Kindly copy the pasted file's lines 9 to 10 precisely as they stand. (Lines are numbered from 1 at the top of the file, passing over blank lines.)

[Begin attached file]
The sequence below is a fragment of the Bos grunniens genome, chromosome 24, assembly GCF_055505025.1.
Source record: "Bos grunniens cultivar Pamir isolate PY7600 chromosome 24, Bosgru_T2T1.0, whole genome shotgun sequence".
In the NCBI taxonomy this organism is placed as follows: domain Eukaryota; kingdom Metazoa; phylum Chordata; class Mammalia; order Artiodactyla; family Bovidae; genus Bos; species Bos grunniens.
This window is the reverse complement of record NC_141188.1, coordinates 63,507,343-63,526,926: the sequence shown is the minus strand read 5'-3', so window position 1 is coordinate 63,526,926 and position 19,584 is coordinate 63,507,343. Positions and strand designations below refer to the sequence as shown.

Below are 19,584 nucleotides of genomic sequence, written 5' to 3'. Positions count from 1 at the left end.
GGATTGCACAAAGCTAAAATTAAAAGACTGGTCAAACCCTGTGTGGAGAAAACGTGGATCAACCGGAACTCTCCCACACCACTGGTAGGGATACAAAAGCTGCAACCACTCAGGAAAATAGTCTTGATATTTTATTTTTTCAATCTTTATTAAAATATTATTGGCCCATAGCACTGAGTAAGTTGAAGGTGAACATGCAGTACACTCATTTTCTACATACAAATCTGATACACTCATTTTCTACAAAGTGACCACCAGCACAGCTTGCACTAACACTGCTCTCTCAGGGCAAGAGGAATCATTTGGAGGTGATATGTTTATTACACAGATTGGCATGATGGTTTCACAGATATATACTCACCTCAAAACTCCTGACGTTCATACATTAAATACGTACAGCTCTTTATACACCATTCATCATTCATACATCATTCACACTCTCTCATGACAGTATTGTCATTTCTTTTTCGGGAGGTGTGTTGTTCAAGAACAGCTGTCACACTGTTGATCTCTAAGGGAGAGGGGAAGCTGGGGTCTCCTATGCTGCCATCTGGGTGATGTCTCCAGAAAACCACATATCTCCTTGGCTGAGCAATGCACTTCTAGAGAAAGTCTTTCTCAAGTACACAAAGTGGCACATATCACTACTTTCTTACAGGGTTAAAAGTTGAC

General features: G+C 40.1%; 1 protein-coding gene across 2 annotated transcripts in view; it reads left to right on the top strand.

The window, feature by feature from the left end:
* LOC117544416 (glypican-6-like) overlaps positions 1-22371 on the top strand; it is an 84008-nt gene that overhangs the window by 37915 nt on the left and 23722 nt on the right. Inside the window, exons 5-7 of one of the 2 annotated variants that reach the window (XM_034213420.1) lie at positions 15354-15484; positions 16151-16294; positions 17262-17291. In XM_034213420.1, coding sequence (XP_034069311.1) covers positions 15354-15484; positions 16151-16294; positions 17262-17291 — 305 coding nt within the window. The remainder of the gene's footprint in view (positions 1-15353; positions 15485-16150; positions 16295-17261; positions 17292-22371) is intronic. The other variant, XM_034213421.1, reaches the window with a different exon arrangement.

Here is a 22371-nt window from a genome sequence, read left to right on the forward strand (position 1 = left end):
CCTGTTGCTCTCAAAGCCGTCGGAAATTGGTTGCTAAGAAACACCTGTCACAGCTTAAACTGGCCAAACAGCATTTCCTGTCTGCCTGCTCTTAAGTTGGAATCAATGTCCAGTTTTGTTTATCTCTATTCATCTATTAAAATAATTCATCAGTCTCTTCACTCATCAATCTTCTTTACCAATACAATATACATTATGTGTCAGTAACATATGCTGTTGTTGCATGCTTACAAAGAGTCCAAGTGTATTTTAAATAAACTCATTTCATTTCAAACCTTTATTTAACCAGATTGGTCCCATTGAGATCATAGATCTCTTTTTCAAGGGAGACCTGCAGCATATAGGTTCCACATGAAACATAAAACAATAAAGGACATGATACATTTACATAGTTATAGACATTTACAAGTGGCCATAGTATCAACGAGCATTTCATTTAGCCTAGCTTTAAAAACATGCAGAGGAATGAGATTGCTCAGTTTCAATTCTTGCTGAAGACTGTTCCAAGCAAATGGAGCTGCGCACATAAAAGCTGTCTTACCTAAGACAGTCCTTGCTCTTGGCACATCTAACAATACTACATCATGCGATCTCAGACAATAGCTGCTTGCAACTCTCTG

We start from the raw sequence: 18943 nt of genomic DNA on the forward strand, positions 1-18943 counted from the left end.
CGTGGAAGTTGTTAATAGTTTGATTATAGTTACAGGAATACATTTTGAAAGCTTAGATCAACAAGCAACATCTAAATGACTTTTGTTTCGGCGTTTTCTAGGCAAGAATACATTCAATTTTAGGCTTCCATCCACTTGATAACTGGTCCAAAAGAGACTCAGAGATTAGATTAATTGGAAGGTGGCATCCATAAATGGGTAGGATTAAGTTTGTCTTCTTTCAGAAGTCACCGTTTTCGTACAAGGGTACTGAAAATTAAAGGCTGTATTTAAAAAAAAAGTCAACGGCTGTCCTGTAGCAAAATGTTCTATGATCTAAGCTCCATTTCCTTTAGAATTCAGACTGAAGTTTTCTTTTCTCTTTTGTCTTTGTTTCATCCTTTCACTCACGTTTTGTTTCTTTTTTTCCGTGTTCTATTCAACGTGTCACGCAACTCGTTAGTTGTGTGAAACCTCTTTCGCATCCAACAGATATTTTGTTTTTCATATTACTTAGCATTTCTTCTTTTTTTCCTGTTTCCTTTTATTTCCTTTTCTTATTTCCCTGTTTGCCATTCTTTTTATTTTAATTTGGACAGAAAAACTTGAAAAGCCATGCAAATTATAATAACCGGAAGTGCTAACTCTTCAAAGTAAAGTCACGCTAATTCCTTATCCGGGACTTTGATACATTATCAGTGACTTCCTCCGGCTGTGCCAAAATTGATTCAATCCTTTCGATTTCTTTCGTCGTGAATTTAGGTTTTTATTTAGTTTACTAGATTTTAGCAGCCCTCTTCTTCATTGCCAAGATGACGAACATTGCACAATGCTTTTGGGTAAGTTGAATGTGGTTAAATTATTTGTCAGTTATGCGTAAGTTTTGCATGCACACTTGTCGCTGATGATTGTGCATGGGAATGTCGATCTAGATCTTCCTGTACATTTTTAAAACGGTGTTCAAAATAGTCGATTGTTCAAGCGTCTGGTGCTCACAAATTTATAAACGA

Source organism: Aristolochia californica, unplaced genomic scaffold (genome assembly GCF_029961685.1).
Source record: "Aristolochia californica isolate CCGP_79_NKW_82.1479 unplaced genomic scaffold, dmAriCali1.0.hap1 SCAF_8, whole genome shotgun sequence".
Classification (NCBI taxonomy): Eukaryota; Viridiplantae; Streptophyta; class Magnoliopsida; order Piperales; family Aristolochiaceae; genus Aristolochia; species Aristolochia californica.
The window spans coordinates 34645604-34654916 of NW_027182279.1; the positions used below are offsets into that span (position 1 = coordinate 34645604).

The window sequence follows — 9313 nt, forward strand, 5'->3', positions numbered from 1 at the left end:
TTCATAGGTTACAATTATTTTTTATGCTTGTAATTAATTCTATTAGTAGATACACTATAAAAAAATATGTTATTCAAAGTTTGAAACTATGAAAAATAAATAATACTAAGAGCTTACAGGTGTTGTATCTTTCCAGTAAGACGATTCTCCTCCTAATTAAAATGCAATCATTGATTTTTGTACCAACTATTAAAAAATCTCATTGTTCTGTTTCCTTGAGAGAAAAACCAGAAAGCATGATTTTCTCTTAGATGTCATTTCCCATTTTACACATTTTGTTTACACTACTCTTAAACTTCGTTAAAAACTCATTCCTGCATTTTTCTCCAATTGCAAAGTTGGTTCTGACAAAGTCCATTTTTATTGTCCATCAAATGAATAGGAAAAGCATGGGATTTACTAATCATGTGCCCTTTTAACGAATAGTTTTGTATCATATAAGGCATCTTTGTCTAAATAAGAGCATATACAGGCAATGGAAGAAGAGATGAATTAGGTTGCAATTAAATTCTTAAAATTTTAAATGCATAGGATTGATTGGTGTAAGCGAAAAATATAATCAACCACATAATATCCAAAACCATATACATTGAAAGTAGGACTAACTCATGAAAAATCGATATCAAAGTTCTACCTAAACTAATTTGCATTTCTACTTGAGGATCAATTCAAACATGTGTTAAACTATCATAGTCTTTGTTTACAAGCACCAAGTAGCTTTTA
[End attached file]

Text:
* LOC117544416 (glypican-6-like) overlaps positions 1-22371 on the top strand; it is an 84008-nt gene that overhangs the window by 37915 nt on the left and 23722 nt on the right. Inside the window, exons 5-7 of one of the 2 annotated variants that reach the window (XM_034213420.1) lie at positions 15354-15484; positions 16151-16294; positions 17262-17291. In XM_034213420.1, coding sequence (XP_034069311.1) covers positions 15354-15484; positions 16151-16294; positions 17262-17291 — 305 coding nt within the window. The remainder of the gene's footprint in view (positions 1-15353; positions 15485-16150; positions 16295-17261; positions 17292-22371) is intronic. The other variant, XM_034213421.1, reaches the window with a different exon arrangement.

Here is a 22371-nt window from a genome sequence, read left to right on the forward strand (position 1 = left end):